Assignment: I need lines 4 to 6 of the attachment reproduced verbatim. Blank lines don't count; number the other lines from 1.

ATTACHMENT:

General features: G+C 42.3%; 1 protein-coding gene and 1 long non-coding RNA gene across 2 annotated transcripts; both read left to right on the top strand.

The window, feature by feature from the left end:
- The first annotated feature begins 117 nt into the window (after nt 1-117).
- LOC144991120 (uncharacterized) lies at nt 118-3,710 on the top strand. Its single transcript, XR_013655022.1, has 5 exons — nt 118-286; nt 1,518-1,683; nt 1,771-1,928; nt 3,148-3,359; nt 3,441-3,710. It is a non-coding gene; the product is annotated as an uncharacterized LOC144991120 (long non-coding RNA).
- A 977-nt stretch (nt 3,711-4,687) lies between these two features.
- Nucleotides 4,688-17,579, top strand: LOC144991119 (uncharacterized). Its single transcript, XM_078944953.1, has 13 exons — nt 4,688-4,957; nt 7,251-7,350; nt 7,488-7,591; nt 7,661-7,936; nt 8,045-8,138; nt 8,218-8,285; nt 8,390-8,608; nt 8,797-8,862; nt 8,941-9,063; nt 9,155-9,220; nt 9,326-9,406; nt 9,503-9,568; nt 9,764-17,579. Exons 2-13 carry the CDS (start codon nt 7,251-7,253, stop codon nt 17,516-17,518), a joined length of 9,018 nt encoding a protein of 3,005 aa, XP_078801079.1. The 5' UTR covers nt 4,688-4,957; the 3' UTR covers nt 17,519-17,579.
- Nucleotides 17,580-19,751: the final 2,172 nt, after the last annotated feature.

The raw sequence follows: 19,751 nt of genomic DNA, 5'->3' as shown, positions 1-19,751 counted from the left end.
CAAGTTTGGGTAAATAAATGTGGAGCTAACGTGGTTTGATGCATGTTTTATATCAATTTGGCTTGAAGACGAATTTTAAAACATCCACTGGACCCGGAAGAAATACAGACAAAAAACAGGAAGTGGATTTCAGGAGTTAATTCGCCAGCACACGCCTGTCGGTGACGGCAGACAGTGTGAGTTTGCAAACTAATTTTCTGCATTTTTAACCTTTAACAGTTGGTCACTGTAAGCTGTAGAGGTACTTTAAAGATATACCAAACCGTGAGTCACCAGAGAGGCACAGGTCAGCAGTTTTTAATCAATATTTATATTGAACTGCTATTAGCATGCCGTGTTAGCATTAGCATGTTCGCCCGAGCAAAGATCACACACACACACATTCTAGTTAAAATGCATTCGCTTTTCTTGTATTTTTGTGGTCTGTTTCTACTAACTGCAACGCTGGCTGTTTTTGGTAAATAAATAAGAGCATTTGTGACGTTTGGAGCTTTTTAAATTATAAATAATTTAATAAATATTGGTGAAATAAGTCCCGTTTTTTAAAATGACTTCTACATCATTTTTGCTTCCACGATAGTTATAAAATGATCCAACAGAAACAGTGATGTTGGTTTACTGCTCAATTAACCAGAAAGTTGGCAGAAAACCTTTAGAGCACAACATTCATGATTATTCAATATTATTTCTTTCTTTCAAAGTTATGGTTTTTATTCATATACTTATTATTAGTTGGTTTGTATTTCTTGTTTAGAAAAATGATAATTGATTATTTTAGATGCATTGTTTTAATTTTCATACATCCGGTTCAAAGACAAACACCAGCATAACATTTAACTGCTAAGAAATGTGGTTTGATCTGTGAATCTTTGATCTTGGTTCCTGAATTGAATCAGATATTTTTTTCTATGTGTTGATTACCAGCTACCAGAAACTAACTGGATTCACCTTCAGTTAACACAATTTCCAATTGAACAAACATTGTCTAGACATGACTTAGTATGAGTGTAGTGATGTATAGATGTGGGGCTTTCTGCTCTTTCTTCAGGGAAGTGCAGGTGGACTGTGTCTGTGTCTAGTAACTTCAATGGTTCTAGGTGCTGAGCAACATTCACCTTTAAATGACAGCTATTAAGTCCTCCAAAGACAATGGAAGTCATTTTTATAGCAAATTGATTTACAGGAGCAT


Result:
- LOC144991120 (uncharacterized) lies at nt 118-3,710 on the top strand. Its single transcript, XR_013655022.1, has 5 exons — nt 118-286; nt 1,518-1,683; nt 1,771-1,928; nt 3,148-3,359; nt 3,441-3,710. It is a non-coding gene; the product is annotated as an uncharacterized LOC144991120 (long non-coding RNA).
- A 977-nt stretch (nt 3,711-4,687) lies between these two features.
- Nucleotides 4,688-17,579, top strand: LOC144991119 (uncharacterized). Its single transcript, XM_078944953.1, has 13 exons — nt 4,688-4,957; nt 7,251-7,350; nt 7,488-7,591; nt 7,661-7,936; nt 8,045-8,138; nt 8,218-8,285; nt 8,390-8,608; nt 8,797-8,862; nt 8,941-9,063; nt 9,155-9,220; nt 9,326-9,406; nt 9,503-9,568; nt 9,764-17,579. Exons 2-13 carry the CDS (start codon nt 7,251-7,253, stop codon nt 17,516-17,518), a joined length of 9,018 nt encoding a protein of 3,005 aa, XP_078801079.1. The 5' UTR covers nt 4,688-4,957; the 3' UTR covers nt 17,519-17,579.